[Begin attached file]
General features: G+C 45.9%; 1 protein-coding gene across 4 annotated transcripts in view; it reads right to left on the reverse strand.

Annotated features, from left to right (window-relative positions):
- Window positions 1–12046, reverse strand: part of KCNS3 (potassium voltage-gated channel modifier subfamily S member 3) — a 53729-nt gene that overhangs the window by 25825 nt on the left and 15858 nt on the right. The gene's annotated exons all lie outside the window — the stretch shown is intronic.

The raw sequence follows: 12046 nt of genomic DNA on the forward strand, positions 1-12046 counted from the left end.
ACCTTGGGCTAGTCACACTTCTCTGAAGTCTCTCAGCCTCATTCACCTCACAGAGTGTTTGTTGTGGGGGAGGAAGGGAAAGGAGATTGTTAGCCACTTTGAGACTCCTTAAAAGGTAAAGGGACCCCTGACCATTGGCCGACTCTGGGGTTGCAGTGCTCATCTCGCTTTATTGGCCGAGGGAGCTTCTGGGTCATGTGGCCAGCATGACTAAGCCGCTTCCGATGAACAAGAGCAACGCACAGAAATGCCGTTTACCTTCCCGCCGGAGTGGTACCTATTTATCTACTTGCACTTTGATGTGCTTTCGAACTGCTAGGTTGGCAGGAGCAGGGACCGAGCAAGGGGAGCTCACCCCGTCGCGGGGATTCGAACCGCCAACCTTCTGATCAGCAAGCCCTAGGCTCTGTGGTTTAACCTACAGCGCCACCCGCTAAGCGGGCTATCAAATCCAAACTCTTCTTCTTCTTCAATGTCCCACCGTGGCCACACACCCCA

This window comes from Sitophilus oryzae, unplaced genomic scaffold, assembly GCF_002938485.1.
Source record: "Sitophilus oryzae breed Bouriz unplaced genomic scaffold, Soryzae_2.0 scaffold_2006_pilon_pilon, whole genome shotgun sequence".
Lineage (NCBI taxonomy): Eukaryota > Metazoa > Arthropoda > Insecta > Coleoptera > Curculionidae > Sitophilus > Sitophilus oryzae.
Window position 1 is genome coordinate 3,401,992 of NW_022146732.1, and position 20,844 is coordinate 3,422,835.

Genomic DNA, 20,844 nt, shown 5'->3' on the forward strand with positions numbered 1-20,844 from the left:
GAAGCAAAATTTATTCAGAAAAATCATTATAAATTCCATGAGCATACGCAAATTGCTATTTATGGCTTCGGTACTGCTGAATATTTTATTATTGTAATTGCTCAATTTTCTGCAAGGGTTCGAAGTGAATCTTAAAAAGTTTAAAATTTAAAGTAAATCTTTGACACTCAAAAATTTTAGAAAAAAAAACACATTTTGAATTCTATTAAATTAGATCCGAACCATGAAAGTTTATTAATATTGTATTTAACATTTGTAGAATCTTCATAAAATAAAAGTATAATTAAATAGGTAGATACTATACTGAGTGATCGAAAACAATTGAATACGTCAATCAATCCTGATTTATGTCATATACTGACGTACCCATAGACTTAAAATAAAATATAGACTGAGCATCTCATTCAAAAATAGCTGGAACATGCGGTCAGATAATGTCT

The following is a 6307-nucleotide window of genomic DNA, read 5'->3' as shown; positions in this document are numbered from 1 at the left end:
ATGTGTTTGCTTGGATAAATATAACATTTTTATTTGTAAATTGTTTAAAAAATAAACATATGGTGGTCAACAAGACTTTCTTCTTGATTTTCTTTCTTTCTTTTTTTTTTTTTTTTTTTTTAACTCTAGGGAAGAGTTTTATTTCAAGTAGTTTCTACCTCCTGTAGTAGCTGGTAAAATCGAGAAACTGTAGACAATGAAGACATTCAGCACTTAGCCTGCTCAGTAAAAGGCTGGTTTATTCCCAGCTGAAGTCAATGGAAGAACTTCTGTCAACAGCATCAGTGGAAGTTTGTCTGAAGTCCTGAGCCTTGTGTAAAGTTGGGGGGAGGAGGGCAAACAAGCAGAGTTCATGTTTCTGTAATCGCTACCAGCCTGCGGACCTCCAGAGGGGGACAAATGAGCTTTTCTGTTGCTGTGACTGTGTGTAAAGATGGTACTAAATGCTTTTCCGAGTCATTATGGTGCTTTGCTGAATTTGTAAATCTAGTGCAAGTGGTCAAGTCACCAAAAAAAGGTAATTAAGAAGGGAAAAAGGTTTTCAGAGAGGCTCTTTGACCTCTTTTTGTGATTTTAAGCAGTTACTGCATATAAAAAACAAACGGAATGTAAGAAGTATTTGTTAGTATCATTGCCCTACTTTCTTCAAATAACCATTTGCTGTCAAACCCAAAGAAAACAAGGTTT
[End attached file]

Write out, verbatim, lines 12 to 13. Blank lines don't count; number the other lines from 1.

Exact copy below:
The following is a 6307-nucleotide window of genomic DNA, read 5'->3' as shown; positions in this document are numbered from 1 at the left end:
ATGTGTTTGCTTGGATAAATATAACATTTTTATTTGTAAATTGTTTAAAAAATAAACATATGGTGGTCAACAAGACTTTCTTCTTGATTTTCTTTCTTTCTTTTTTTTTTTTTTTTTTTTTAACTCTAGGGAAGAGTTTTATTTCAAGTAGTTTCTACCTCCTGTAGTAGCTGGTAAAATCGAGAAACTGTAGACAATGAAGACATTCAGCACTTAGCCTGCTCAGTAAAAGGCTGGTTTATTCCCAGCTGAAGTCAATGGAAGAACTTCTGTCAACAGCATCAGTGGAAGTTTGTCTGAAGTCCTGAGCCTTGTGTAAAGTTGGGGGGAGGAGGGCAAACAAGCAGAGTTCATGTTTCTGTAATCGCTACCAGCCTGCGGACCTCCAGAGGGGGACAAATGAGCTTTTCTGTTGCTGTGACTGTGTGTAAAGATGGTACTAAATGCTTTTCCGAGTCATTATGGTGCTTTGCTGAATTTGTAAATCTAGTGCAAGTGGTCAAGTCACCAAAAAAAGGTAATTAAGAAGGGAAAAAGGTTTTCAGAGAGGCTCTTTGACCTCTTTTTGTGATTTTAAGCAGTTACTGCATATAAAAAACAAACGGAATGTAAGAAGTATTTGTTAGTATCATTGCCCTACTTTCTTCAAATAACCATTTGCTGTCAAACCCAAAGAAAACAAGGTTT